365 Days of Art: August 21 – Mona Lisa is Stolen, but Theft Goes Unnoticed

La Gioconda (popularly known as The Mona Lisa), Leonardo da Vinci, 1503-1517

August 21, 1911

The Mona Lisa is stolen from the Louvre, but it takes 24 hours to notice that it is missing. What in the world??

Yes, guards, and visitors too apparently, believe that the famous painting has been officially removed for photographs or other legitimate museum business. The same visitor has to report his concerns twice before anyone takes him seriously. Eventually, the police are summoned. In a stairwell, they find the frame and the infamous glass shield that separates the painting from the crowds.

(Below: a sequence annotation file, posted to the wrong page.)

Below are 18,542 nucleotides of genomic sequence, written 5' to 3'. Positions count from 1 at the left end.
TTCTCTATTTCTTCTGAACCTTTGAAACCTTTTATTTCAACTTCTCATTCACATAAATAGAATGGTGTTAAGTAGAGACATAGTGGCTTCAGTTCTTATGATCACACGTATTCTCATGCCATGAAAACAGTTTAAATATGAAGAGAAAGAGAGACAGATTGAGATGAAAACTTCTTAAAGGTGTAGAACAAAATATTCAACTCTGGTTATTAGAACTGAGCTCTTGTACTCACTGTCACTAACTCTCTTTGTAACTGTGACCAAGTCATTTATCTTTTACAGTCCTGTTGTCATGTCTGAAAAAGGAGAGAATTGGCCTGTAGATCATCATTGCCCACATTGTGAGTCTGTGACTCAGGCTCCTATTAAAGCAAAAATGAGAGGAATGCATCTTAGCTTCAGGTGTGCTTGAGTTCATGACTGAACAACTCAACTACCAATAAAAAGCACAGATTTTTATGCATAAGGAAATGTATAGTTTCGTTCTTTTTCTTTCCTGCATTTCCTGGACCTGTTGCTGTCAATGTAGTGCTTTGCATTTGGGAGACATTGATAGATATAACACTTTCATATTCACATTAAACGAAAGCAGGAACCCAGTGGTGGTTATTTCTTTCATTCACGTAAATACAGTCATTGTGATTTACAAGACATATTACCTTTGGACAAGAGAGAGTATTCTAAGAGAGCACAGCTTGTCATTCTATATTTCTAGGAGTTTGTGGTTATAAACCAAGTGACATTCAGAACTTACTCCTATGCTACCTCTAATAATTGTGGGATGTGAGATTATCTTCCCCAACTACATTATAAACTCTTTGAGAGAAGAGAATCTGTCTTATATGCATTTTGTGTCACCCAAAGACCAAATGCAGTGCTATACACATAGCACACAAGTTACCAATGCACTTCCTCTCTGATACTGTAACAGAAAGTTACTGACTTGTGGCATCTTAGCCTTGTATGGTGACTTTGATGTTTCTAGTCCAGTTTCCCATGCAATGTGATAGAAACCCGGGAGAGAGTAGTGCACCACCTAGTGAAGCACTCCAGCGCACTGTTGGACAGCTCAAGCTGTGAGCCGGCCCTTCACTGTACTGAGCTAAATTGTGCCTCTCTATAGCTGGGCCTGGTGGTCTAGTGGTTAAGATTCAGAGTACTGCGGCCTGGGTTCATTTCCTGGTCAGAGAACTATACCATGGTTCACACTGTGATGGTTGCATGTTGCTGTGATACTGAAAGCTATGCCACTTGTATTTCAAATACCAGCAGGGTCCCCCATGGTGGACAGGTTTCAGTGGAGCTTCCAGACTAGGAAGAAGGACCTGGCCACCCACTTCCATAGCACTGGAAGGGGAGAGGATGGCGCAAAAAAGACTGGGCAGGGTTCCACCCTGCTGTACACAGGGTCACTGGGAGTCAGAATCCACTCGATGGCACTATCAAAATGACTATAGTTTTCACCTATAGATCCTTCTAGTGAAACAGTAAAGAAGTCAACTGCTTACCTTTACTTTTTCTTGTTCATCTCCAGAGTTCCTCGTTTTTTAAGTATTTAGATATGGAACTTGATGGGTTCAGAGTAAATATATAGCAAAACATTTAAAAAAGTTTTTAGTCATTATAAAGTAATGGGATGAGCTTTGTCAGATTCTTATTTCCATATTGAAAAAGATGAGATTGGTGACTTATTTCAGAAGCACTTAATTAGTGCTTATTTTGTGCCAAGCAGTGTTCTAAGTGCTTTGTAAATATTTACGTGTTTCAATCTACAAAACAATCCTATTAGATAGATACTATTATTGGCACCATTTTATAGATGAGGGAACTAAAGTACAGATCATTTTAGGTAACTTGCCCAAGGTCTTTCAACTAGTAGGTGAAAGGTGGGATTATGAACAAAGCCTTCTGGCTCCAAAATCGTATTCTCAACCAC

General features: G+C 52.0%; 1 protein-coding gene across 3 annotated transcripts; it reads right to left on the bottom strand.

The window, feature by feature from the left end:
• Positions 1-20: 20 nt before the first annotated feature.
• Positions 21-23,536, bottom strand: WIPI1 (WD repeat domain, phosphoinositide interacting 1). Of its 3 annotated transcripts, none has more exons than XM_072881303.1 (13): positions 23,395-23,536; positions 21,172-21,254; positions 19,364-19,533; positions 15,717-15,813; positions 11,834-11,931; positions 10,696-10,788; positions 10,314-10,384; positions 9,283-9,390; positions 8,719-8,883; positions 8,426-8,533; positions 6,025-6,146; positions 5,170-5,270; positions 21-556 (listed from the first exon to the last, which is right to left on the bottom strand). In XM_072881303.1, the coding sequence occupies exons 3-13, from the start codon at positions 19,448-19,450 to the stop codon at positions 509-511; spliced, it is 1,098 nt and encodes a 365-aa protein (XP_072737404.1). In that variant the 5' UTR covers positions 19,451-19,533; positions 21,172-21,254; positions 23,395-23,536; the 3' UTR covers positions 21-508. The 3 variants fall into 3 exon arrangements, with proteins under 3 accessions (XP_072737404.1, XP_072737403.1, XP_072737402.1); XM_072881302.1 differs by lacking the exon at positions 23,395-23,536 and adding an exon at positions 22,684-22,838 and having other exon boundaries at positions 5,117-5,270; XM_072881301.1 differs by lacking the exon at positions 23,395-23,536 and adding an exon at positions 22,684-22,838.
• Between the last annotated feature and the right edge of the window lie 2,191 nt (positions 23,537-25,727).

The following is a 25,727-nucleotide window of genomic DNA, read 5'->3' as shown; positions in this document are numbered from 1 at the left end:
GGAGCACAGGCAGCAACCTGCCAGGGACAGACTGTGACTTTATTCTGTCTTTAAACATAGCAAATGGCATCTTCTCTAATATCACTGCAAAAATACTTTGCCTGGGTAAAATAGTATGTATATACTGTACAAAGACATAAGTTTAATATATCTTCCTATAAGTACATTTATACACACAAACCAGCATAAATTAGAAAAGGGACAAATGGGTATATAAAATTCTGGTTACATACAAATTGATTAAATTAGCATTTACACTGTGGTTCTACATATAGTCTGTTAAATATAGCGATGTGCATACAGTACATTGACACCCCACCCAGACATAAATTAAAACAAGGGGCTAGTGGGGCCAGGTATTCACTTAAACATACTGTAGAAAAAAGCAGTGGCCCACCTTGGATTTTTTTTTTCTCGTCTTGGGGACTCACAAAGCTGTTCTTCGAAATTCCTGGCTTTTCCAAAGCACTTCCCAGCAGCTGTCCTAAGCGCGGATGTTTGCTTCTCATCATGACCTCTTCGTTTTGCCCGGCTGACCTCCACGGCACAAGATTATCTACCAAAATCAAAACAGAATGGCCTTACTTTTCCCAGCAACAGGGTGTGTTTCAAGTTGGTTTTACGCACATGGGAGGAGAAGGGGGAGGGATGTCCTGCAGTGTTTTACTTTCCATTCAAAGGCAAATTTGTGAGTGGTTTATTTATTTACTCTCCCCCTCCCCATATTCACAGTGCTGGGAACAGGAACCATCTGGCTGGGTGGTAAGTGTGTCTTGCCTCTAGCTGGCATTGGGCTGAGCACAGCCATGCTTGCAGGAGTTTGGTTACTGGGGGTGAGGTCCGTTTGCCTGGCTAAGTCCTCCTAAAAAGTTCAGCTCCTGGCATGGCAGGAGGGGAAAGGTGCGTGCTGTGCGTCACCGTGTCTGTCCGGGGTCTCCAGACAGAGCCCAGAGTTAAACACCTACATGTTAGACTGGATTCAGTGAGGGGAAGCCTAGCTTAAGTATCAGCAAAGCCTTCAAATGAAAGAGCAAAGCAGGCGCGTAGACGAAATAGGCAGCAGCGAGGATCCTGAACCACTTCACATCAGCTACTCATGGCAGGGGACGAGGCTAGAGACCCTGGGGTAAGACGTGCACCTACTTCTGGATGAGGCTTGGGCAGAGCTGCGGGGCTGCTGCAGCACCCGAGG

It turns out a substitute guard had left his post to go on a cigarette break, and the painting must have been stolen during this time. The fact that the museum is closed at the time points to an inside job, though the theories fly: it’s a German attempt to destroy the French spirit, while the Germans counter that the French have staged the theft; it’s sabotage by discontented Louvre employees; it’s a way to blackmail the government; it’s a run-of-the-mill maniac. After months go by with no sign of the Mona Lisa, the theories change: it’s been accidentally destroyed and discarded in a cleaning mishap, and the idea of a theft is a cover-up for the Louvre’s carelessness.

Two years later, there’s finally a break in the case. To be continued…